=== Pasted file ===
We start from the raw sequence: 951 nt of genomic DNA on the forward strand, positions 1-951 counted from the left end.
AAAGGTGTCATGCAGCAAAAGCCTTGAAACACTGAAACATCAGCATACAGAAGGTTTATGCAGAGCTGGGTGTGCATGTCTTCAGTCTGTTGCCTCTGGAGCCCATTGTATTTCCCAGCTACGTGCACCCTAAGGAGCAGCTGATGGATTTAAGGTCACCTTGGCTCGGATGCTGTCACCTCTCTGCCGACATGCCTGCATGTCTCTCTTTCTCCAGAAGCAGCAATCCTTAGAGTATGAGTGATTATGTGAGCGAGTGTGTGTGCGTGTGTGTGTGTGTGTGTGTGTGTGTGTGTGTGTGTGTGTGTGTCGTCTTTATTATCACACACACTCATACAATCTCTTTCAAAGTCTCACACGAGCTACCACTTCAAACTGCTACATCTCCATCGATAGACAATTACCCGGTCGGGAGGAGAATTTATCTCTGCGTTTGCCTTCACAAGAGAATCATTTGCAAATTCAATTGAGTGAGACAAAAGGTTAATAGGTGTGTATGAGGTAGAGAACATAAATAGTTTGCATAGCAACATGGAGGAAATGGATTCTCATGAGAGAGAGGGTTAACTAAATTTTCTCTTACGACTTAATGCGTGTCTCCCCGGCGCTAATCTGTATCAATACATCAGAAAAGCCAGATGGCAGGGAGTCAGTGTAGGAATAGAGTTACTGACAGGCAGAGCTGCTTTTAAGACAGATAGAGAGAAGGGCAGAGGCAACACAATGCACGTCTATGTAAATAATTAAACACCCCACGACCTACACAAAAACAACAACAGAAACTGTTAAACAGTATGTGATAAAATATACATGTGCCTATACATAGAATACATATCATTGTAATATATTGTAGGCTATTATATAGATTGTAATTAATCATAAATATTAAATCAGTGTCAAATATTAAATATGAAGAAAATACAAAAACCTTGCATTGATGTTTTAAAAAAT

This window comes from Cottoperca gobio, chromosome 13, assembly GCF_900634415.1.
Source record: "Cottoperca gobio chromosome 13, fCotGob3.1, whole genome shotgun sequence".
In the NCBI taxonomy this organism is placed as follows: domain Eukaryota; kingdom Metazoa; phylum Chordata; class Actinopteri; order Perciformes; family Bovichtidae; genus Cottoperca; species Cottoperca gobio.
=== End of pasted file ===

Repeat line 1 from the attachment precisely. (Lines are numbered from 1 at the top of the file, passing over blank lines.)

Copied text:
We start from the raw sequence: 951 nt of genomic DNA on the forward strand, positions 1-951 counted from the left end.